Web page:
CAN WE GET INTO THE AIR FASTER?

Air & Space Smithsonian - - Soundings -

IF YOU’VE EVER SPENT MORE TIME on the run­way

wait­ing to take off on your flight than you spent get­ting

through air­port se­cu­rity, a pro­fes­sor at Con­cor­dia

Univer­sity in Mon­treal, Canada, is try­ing to ease

your pain. One of the rea­sons air­lin­ers wait in long

lines is to avoid tak­ing off into the wake tur­bu­lence

trailed by the previous air­plane. The Fed­eral Aviation

Ad­min­is­tra­tion man­dates these wait times, but Ge­orge

Vatis­tas has pre­sented a the­ory to cal­cu­late the in­ten­sity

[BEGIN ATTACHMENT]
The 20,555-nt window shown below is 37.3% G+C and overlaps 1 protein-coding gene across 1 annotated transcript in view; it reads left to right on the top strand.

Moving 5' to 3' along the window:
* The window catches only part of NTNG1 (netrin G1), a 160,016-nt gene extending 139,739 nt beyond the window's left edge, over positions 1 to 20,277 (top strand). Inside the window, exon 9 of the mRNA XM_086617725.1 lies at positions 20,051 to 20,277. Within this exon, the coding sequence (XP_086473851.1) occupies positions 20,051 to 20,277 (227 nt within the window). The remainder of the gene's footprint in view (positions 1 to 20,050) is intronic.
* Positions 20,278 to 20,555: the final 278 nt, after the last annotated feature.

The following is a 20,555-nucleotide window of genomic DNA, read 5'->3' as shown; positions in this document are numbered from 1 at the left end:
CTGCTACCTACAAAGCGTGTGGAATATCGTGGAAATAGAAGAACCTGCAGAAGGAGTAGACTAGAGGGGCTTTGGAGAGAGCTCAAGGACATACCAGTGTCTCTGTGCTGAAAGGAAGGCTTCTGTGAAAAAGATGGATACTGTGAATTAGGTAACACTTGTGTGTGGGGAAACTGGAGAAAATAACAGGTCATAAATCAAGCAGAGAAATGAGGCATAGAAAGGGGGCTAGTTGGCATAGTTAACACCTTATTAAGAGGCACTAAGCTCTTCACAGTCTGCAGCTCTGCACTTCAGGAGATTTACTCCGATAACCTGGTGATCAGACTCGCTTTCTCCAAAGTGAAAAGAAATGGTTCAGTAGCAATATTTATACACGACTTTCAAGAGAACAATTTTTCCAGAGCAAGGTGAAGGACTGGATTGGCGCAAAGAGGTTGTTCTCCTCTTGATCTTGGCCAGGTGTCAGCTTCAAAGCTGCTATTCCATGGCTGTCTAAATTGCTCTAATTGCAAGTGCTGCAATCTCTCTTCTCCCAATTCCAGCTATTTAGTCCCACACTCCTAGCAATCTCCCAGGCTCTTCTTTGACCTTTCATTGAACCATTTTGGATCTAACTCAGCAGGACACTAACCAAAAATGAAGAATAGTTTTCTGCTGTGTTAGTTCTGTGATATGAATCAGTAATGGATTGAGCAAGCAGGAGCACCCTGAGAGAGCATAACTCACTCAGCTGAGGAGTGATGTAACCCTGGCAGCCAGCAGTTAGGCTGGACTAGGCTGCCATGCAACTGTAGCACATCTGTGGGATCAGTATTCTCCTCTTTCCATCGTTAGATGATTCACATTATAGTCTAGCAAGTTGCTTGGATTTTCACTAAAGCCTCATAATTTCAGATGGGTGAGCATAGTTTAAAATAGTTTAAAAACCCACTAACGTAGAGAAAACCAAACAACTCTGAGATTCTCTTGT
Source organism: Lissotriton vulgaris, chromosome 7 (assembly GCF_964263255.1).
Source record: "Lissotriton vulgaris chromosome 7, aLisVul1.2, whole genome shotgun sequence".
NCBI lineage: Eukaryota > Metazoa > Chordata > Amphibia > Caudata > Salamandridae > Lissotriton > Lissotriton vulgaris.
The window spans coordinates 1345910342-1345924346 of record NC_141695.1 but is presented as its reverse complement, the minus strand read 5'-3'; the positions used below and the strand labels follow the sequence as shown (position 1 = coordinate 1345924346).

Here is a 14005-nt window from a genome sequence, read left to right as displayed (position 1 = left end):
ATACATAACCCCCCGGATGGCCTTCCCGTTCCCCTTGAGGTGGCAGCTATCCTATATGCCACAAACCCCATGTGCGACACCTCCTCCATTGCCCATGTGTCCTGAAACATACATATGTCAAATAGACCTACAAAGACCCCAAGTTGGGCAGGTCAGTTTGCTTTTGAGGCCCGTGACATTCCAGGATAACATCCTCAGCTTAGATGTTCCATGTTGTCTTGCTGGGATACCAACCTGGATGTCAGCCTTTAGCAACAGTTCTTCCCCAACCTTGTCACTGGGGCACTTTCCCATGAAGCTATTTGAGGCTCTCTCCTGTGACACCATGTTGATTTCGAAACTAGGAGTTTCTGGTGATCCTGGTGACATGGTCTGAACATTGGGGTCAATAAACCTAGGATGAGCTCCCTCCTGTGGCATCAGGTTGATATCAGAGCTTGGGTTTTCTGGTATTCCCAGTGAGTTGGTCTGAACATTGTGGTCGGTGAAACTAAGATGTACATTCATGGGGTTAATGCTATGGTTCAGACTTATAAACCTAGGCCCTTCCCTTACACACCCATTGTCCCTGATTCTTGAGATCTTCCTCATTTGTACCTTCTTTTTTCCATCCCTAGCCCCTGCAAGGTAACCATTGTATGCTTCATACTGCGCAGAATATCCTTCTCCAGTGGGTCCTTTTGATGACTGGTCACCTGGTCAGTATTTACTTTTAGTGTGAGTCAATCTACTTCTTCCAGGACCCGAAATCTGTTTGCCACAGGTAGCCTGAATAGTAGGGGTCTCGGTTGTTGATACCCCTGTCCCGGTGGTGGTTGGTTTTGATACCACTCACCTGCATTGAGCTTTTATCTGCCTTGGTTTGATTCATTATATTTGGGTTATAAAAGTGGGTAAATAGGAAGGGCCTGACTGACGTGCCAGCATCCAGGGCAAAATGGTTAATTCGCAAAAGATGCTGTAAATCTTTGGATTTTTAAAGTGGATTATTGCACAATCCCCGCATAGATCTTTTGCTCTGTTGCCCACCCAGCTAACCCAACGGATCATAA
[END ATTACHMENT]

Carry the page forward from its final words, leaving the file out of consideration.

of the vor­tices, pub­lished in the June 2015 is­sue of the

of Air­craft.

may one day get us off the ground quicker.

Jour­nal

His on­go­ing, not-yet-pub­lished work on that

the­ory, Vatis­tas says, in­di­cates that air­liner vor­tices

de­cay sig­nif­i­cantly faster than pre­vi­ously thought.

“There­fore,” he says, “there is a good pos­si­bil­ity of

eas­ing the sep­a­ra­tion dis­tance be­tween air­craft with­out

com­pro­mis­ing safety.” He knows the con­ser­va­tive FAA

“will re­quire a lot of con­vinc­ing,” but hopes his cal­cu­la­tions

A new the­ory on air­liner wake says we’re prob­a­bly wait­ing too long on the ground.

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